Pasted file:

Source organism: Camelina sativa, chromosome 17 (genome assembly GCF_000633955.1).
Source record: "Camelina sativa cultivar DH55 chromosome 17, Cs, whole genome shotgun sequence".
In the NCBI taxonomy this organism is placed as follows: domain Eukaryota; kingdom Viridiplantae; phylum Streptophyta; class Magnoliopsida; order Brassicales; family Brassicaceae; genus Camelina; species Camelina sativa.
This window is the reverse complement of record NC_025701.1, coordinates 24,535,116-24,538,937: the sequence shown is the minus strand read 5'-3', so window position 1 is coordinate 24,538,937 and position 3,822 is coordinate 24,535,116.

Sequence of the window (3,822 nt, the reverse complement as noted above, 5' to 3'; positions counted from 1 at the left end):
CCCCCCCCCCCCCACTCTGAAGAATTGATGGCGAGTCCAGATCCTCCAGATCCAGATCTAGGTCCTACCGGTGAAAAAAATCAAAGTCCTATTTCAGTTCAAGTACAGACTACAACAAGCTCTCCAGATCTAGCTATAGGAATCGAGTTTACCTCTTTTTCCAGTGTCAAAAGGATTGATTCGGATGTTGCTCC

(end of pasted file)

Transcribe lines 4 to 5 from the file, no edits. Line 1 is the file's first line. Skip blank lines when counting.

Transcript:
This window is the reverse complement of record NC_025701.1, coordinates 24,535,116-24,538,937: the sequence shown is the minus strand read 5'-3', so window position 1 is coordinate 24,538,937 and position 3,822 is coordinate 24,535,116.

Sequence of the window (3,822 nt, the reverse complement as noted above, 5' to 3'; positions counted from 1 at the left end):